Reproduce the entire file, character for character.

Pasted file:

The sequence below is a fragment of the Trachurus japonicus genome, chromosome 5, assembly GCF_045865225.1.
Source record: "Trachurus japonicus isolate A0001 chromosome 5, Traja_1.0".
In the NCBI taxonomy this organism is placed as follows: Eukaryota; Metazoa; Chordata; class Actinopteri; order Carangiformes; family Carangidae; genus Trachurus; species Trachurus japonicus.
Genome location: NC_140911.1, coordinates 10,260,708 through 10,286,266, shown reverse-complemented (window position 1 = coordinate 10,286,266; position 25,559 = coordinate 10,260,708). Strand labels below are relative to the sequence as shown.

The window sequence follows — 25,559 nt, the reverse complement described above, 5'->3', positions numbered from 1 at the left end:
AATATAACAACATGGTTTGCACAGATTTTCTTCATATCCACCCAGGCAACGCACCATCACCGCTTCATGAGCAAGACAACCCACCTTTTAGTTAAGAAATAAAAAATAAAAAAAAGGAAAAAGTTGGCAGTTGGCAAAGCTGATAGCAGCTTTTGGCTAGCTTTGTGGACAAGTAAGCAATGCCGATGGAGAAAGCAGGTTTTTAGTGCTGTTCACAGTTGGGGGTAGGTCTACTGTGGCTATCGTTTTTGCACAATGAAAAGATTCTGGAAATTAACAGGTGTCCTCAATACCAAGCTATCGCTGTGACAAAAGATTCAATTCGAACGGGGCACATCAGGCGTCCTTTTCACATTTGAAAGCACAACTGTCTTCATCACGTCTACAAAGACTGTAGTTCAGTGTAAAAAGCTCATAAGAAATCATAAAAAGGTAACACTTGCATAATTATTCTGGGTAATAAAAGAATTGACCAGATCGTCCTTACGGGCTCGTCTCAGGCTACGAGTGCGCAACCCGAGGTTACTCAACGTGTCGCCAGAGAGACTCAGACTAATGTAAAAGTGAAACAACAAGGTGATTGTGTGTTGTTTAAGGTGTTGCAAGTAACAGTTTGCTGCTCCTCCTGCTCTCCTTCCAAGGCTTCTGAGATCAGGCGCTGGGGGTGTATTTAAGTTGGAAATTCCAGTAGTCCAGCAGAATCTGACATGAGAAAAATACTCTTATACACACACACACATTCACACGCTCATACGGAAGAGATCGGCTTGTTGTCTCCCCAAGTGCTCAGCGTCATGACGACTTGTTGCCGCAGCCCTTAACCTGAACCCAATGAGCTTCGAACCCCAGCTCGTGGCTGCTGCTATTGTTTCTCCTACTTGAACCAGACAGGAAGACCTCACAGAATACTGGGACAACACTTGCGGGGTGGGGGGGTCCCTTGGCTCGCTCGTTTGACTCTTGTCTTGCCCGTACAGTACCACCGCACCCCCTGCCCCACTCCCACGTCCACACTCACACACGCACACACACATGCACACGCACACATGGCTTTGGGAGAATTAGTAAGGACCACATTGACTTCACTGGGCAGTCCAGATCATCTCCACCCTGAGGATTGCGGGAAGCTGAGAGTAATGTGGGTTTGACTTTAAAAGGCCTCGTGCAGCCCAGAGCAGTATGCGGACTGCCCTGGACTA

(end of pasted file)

The sequence below is a fragment of the Trachurus japonicus genome, chromosome 5, assembly GCF_045865225.1.
Source record: "Trachurus japonicus isolate A0001 chromosome 5, Traja_1.0".
In the NCBI taxonomy this organism is placed as follows: Eukaryota; Metazoa; Chordata; class Actinopteri; order Carangiformes; family Carangidae; genus Trachurus; species Trachurus japonicus.
Genome location: NC_140911.1, coordinates 10,260,708 through 10,286,266, shown reverse-complemented (window position 1 = coordinate 10,286,266; position 25,559 = coordinate 10,260,708). Strand labels below are relative to the sequence as shown.

The window sequence follows — 25,559 nt, the reverse complement described above, 5'->3', positions numbered from 1 at the left end:
AATATAACAACATGGTTTGCACAGATTTTCTTCATATCCACCCAGGCAACGCACCATCACCGCTTCATGAGCAAGACAACCCACCTTTTAGTTAAGAAATAAAAAATAAAAAAAAGGAAAAAGTTGGCAGTTGGCAAAGCTGATAGCAGCTTTTGGCTAGCTTTGTGGACAAGTAAGCAATGCCGATGGAGAAAGCAGGTTTTTAGTGCTGTTCACAGTTGGGGGTAGGTCTACTGTGGCTATCGTTTTTGCACAATGAAAAGATTCTGGAAATTAACAGGTGTCCTCAATACCAAGCTATCGCTGTGACAAAAGATTCAATTCGAACGGGGCACATCAGGCGTCCTTTTCACATTTGAAAGCACAACTGTCTTCATCACGTCTACAAAGACTGTAGTTCAGTGTAAAAAGCTCATAAGAAATCATAAAAAGGTAACACTTGCATAATTATTCTGGGTAATAAAAGAATTGACCAGATCGTCCTTACGGGCTCGTCTCAGGCTACGAGTGCGCAACCCGAGGTTACTCAACGTGTCGCCAGAGAGACTCAGACTAATGTAAAAGTGAAACAACAAGGTGATTGTGTGTTGTTTAAGGTGTTGCAAGTAACAGTTTGCTGCTCCTCCTGCTCTCCTTCCAAGGCTTCTGAGATCAGGCGCTGGGGGTGTATTTAAGTTGGAAATTCCAGTAGTCCAGCAGAATCTGACATGAGAAAAATACTCTTATACACACACACACATTCACACGCTCATACGGAAGAGATCGGCTTGTTGTCTCCCCAAGTGCTCAGCGTCATGACGACTTGTTGCCGCAGCCCTTAACCTGAACCCAATGAGCTTCGAACCCCAGCTCGTGGCTGCTGCTATTGTTTCTCCTACTTGAACCAGACAGGAAGACCTCACAGAATACTGGGACAACACTTGCGGGGTGGGGGGGTCCCTTGGCTCGCTCGTTTGACTCTTGTCTTGCCCGTACAGTACCACCGCACCCCCTGCCCCACTCCCACGTCCACACTCACACACGCACACACACATGCACACGCACACATGGCTTTGGGAGAATTAGTAAGGACCACATTGACTTCACTGGGCAGTCCAGATCATCTCCACCCTGAGGATTGCGGGAAGCTGAGAGTAATGTGGGTTTGACTTTAAAAGGCCTCGTGCAGCCCAGAGCAGTATGCGGACTGCCCTGGACTA